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Shakespeare: Literary Terms to Know

Provides the definition of literary terms specific to Shakespeare and his works.

John Staber

on 11 December 2015

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Transcript of Shakespeare: Literary Terms to Know

Crash Course and Lit Terms to Know

Comic Relief:
a drama that ends in catastrophe (most often death) for the main character and often several other central characters.
a humorous scene, incident, or speech that relieves the overall emotional intensity of a play or other work of literature.
a brief reference within a work to a notable, or famous, work of literature or art. These references also include historical events and people.
a character whose personality is the polar opposite of another.
Tragic hero:
someone of noble birth who usually has
great influence on his society. This character usually
has one or more fatal or tragic flaws which leads to the
character's downfall.
Romeo and Juliet
is a tragedy, while Romeo is a
tragic hero
The idea of comic relief is to provide the audience with a break from the tension of the play.
Romeo and Juliet
will have several examples of comic relief.
Shakespeare includes several allusions
Romeo and Juliet.
He expected his audience to understand these references.
Mercutio's speech early on in the play makes reference to "Queen Mab," a mythical character who visits dreamers as they sleep.
Shakespeare includes foils in order to help convey the larger themes of his plays.
Benvolio and Tybalt will be examples of
Dramatic Conventions:
a longer speech that a character gives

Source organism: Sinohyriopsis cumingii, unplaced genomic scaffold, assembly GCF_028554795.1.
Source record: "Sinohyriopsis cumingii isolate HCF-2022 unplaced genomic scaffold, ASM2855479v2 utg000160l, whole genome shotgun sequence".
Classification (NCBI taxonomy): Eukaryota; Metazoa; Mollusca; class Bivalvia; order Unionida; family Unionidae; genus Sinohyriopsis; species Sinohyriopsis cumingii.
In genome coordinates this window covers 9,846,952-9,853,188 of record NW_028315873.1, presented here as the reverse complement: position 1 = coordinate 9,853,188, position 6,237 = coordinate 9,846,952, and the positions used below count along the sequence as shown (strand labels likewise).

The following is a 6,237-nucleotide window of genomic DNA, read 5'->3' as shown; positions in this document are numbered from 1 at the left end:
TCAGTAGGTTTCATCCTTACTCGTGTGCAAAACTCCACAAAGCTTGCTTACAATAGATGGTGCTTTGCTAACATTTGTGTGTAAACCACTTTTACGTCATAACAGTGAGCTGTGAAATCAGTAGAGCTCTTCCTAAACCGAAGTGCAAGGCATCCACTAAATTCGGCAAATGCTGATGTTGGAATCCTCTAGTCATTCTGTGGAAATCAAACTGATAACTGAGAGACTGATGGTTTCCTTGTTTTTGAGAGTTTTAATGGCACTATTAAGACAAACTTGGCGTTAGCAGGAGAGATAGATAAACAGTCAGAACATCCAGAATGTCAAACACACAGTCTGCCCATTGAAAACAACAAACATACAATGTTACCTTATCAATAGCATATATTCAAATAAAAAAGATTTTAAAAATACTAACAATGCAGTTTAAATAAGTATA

while he or she is alone (or thinks he or she is alone) on stage: This is also called an inner monologue because it reveals the inner thoughts of the character. The only people privy to these thoughts are the audience members. Take a look at the following:
a character's remark, either to the audience or to another character, that others on stage are not supposed to hear. [An aside is indicated by stage direction.]
Ex: Sampson.
[Aside to Gregory] Is the law of our side if I say ay?
Iambic Pentameter
allowed Shakespeare to create a beautiful sound to his language which still appeals to people today.
Blank Verse:
refers to a form of
that uses unryhmed lines of iambic pentameter.
iambic pentameter
refers to the syllabic structure that Shakespeare wrote in: five unstressed syllables followed by a stressed syllable.
Take a look at the following (the
is stressed and the
is like to
ding bed.
, what
dow breaks?
Use of Language
"It is the East, and Juliet is the sun!"(Shakepeare 2.2.2).
Don't panic!
You won't have to label the stressed or unstressed syllables. Just make sure you know what
blank verse
iambic pentameter
Before we kick things off, let's begin with a crash course from notable young adult author, John Green, as he rapidly dissects Shakespeare and
Romeo and Juliet
The Globe and Elizabethan Theatre
Your Shakespearan Name
Full transcript